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Ahhh, Fall – that wonderful time of the year. The temperatures are dropping and it’s wonderful for working outside.
The leaves start changing colour and just by looking around, you can see everything starting to get ready for the coming Winter.
Now is the time to start tucking your yard in for the Winter.
The Garden Harvests have slowed down somewhat, but we’re still digging up potatoes, perhaps pulling off the last of the ripe tomatoes and grabbing the squash before the frosts start coming.
It’s time – time to start putting the Garden to bed for the wintertime.
Winter is a period of rest. For us Food Gardening fanatics, it’s a time of standing back and gazing upon all those jars of canned goods now sitting on your pantry shelf.
Our Cold Room is filling up, not only with surplus jars of canned Tomato Sauce, Green Beans and Beets, but also sacks of Potatoes, Onions and Garlic.
We should be well supplied for the entire Winter and well into next Spring.
Time to sit down now and have a bit of a rest. We’ve all earned that extra cup of tea and relax time now.
There is still lots to do, but the hurried pace has slowed a bit.
5 Things we do each Fall:
Pick Stuff Up!
We can get a LOT of snow so it is crucial to start picking “things” up. We have a (bad) habit of leaving things out during the Summer.
Shovels, hoes, pitchforks, they can all be found either laying in the Garden or leaned up against various fences depending on where they were used last.
If we don’t pick things up in the Fall, there is a chance we will not see them again until Spring.
Once the snow flies things disappear pretty quick around here. So, we walk around and gather up all our tools.
Clean and Maintain our Tools:
Shovels, hoes and the like will benefit from a good cleaning. Dip a cloth in some used motor oil and wipe your tools with it.
This will help keep the tools from rusting. Now is a great time to sharpen shovels and hoes.
Gather up all your garden hoses, irrigation timers and the like. Store your hoses under cover and bring the timers and manifolds into the house to keep them there over Winter.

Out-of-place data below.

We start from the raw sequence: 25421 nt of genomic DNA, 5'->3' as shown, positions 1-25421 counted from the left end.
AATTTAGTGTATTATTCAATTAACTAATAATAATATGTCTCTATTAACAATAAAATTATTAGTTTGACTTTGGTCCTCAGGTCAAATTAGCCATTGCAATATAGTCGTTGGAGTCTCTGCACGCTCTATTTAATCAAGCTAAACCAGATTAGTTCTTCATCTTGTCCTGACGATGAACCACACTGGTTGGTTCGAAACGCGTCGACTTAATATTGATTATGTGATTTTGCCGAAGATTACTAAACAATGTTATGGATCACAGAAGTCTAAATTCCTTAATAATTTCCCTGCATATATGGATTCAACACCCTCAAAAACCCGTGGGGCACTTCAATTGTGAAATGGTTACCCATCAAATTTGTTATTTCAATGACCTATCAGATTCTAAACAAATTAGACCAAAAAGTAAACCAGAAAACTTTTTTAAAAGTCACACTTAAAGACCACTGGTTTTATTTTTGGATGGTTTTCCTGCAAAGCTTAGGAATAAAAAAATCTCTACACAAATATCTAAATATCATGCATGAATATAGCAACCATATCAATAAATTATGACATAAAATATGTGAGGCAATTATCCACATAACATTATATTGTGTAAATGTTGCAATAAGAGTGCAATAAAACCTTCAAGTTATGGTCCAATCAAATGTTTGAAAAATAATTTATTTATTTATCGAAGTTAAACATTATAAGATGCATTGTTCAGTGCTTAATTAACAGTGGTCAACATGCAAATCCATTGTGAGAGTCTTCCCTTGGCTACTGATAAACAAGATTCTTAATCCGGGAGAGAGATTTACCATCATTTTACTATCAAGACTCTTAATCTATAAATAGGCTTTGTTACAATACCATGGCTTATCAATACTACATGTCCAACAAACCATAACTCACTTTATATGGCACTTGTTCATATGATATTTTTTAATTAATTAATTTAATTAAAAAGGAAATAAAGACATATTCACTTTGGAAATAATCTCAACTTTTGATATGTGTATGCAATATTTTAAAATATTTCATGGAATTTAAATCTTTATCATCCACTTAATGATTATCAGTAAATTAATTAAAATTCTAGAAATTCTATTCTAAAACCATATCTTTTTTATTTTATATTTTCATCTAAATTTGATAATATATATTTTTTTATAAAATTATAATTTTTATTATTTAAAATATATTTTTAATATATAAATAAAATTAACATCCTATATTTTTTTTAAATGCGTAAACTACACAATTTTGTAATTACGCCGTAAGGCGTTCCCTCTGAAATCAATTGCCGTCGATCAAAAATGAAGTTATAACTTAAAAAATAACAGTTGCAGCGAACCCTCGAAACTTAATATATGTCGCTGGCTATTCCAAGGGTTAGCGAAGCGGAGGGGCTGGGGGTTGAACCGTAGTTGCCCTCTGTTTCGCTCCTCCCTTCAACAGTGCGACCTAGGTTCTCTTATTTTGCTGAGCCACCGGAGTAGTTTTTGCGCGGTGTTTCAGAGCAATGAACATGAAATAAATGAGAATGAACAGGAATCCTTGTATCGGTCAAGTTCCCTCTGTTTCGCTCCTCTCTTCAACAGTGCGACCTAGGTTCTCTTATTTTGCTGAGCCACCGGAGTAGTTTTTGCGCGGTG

Store the yard lighting and ornaments:
If you live in deep snow areas, be sure to gather up all your yard lights. We have a lot of Solar Lights in our yard and I make sure they all get brought up to the house to be stored, at least for awhile.
Sometimes in February, I will put them back out, setting them into the snow. I like to wait until I think the majority of snow has fallen.
With all the snow shoveling we do around our home, I don’t want the extra work of having to dig the solar lights out of the snow!
Rake the Lawn:
Raking the lawn area to get rid of the dried thatch is a good idea now, if you have the time.
Giving the lawn one last mow is also on the list – it will help your lawn get off to a better start next Spring.
Cut back the Perennials:
When your Perennial flowers start dying back, it is a good time to cut them down close to the ground.
Some people like to leave this job until the Spring and it certainly can provide some Winter interest to see the heads of grasses or dried Hydrangeas covered with snow.
Whether you do this job now or in Spring, the steps are the same – cut back your Perennial plants almost to the ground, remove the debris and add it to your Compost pile.
Come Spring, these plants will send up new growth and be healthy and blooming within a few months.
Trim any Shrubs that need it. Trim just above a leaf set and if the stems are quite sturdy, you can use these to make a teepee around more fragile Perennials.
Just push them into the ground and add lots of leaves or straw to the teepee for extra protection.
In the next post, I’ll concentrate on the Vegetable and Fruit Gardens, as well as compost piles.
Pop over here to read the next installment of Tucking Your Garden in for Winter.
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